[5] This is the so-called "dead man" statute, and is usually applied only in cases involving deceased persons, though not always so. See Hanford v. Goehry, 24 Wn. (2d) 859, 167 P. (2d) 678. The "interest" referred to in this statute, however, means a direct interest in the outcome of the litigation, the test being whether the witness will gain or lose by the direct legal operation and effect of the judgment. In re Sloan's Estate, 50 Wash. 86, 96 Pac. 684, 17 L.R.A. (N.S.) 960; Walker v. Sieg, 23 Wn. (2d) 552, 161 P. (2d) 542; In re Tate's Estate, 32 Wn. (2d) 252, 201 P. (2d) 182. The purpose of the cross-examination here in question was not to develop the existence of such an interest. Accordingly, the statute referred to above does not apply.

Appellant also argues that, independent of the statute, this cross-examination should have been permitted for the purpose of showing bias.

The governing principle with regard to cross-examination for the purpose of showing bias is stated in 58 Am. Jur., 386, Witnesses, § 715, as follows:

"It is competent, on cross-examination of a witness, to elicit facts which tend to show the bias, prejudice, or friendship *396 of the witness for the party for whom he testifies, and to show hostility toward the party against whom he is called. This is entirely distinct from impeachment, which is governed by its own rules of evidence. Cross-examination for this purpose is a matter of right, and the denial thereof may constitute reversible error. This is not a collateral or immaterial matter within the rule limiting cross-examination to matters relevant to the issue." (Italics ours.)

[6] This court has recognized that such cross-examination is a matter of right. Perry v. Centralia, 50 Wash. 670, 97 Pac. 802. Where a party has been denied this right, we have not hesitated to reverse. State v. Eaid, 55 Wash. 302, 104 Pac. 275, 33 L.R.A. (N.S.) 946; State v. Beaton, 106 Wash. 423, 180 Pac. 146. This accords with the general practice throughout the country. 70 C.J. 958 et seq., Witnesses, §§ 1165, 1170, 1171.

Where the right is not altogether denied, the scope or extent of cross-examination for the purpose of showing bias rests in the sound discretion of the trial court. Williams v. Spokane Falls & Northern R. Co., 42 Wash. 597, 84 Pac. 1129; State v. Henry, 143 Wash. 39, 254 Pac. 460; State v. Linden, 171 Wash. 92, 17 P. (2d) 635; State v. Temby, 172 Wash. 131, 19 P. (2d) 661; State v. Robinson, 24 Wn. (2d) 909, 167 P. (2d) 986. It is generally recognized, however, that the inquiry is not strictly limited to the simple question of whether hostility exists, but that, within reasonable limits, the witness may be interrogated as to particular facts tending to show the nature and extent of the hostility. State v. Henry, supra.

The trial court, of course, may reject cross-examination, where the circumstances sought to be shown only remotely tend to show bias. State v. Harmon, 21 Wn. (2d) 581, 152 P. (2d) 314; 70 C.J. 948, Witnesses, § 1149. Likewise, unwarranted and unfounded reflections upon the veracity of the witness may be excluded, as where he is asked, without any basis for the inference, "How much have you been paid for the testimony here?" Chapman v. Rose, 135 Wash. 248, 237 Pac. 708. It has also been held that, where the jury is already well advised as to the nature and extent of hostility, the *397 court may, in its discretion, reject such cross-examination. 70 C.J. 990, Witnesses, § 1197.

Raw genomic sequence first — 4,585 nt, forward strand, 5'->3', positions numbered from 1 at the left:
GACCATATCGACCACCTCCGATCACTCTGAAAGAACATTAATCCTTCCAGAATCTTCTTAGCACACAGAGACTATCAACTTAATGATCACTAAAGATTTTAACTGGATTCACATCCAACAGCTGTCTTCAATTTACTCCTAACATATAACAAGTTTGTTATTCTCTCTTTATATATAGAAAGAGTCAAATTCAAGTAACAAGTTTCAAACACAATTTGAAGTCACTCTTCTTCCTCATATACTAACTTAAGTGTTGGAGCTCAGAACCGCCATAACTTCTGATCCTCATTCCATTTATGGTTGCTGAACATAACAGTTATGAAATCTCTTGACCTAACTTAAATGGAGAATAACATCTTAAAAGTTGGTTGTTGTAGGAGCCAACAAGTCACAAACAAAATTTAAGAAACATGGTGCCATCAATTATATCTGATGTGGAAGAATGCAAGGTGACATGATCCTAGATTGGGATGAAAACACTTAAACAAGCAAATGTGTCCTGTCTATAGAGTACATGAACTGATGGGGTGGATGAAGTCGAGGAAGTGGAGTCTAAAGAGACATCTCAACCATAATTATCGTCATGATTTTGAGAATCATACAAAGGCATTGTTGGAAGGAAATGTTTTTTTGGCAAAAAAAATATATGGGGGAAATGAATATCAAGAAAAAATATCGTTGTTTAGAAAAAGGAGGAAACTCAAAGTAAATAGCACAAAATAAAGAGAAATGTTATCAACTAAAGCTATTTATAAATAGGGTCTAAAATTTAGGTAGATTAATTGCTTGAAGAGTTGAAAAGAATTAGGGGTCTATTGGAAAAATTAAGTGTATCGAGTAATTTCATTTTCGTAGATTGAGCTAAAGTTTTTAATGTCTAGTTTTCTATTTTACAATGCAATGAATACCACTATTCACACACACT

[7] The general credibility of a witness cannot be impeached by proof of particular acts of misconduct. State v. Gaffney, 151 Wash. 599, 276 Pac. 873, 65 A.L.R. 405; State v. Thomas, 8 Wn. (2d) 573, 113 P. (2d) 73. Here, however, the offered cross-examination was not so intended, but was for the purpose of showing that the witness was prejudiced against this particular appellant. The transaction out of which such bias or prejudice is asserted to spring happens to involve the alleged misconduct of the witness. But this should not deprive appellant of the opportunity of proving that transaction and resultant bias if he is otherwise entitled to do so.

[8] We are of the view that, in rejecting the entire offer of proof as to appellant initiating a criminal prosecution against the witness, appellant was denied a substantial right of cross-examination. The circumstances sought to be developed on cross-examination would tend to show intense hostility far exceeding the bias or prejudice which may have been established by reason of the proven divorce proceedings.

It might be thought that the witness' testimony was of such a character that it would not be likely to be affected by any amount of bias or hostility shown to exist. We are not disposed to speculate as to this. Mrs. Milne was a key witness in a case based on circumstantial evidence. The jury was entitled to have the essential facts with respect to any matter bearing upon the weight to be attached to her testimony. We do not undertake to say how extensive a cross-examination should be permitted. This is to be determined by the trial court, in the exercise of a sound discretion. We do say that the offered cross-examination should not have been altogether rejected.

The judgment is reversed, with instruction to grant appellant a new trial.


SIMPSON, C.J., dissents.


[1] Reported in 213 P. (2d) 310.